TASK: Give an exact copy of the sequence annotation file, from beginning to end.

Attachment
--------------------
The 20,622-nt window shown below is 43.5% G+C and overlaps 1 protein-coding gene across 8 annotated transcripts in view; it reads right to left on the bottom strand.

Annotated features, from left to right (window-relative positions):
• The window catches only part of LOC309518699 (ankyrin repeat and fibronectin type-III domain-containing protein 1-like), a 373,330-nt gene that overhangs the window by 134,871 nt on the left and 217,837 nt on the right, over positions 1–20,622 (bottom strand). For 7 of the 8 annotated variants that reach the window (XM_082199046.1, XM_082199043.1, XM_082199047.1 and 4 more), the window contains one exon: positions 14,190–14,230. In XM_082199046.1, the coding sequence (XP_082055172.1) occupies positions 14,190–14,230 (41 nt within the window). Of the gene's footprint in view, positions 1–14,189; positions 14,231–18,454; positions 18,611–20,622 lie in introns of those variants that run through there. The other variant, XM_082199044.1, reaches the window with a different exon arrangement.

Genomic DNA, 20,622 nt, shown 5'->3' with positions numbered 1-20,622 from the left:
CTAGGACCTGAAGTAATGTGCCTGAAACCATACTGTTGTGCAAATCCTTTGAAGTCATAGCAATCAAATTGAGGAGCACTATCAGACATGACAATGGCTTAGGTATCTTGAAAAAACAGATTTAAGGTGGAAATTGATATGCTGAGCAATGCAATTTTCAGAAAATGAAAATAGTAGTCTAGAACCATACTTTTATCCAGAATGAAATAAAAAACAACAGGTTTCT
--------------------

The 20,622-nt window shown below is 43.5% G+C and overlaps 1 protein-coding gene across 8 annotated transcripts in view; it reads right to left on the bottom strand.

Annotated features, from left to right (window-relative positions):
• The window catches only part of LOC309518699 (ankyrin repeat and fibronectin type-III domain-containing protein 1-like), a 373,330-nt gene that overhangs the window by 134,871 nt on the left and 217,837 nt on the right, over positions 1–20,622 (bottom strand). For 7 of the 8 annotated variants that reach the window (XM_082199046.1, XM_082199043.1, XM_082199047.1 and 4 more), the window contains one exon: positions 14,190–14,230. In XM_082199046.1, the coding sequence (XP_082055172.1) occupies positions 14,190–14,230 (41 nt within the window). Of the gene's footprint in view, positions 1–14,189; positions 14,231–18,454; positions 18,611–20,622 lie in introns of those variants that run through there. The other variant, XM_082199044.1, reaches the window with a different exon arrangement.

Genomic DNA, 20,622 nt, shown 5'->3' with positions numbered 1-20,622 from the left:
CTAGGACCTGAAGTAATGTGCCTGAAACCATACTGTTGTGCAAATCCTTTGAAGTCATAGCAATCAAATTGAGGAGCACTATCAGACATGACAATGGCTTAGGTATCTTGAAAAAACAGATTTAAGGTGGAAATTGATATGCTGAGCAATGCAATTTTCAGAAAATGAAAATAGTAGTCTAGAACCATACTTTTATCCAGAATGAAATAAAAAACAACAGGTTTCT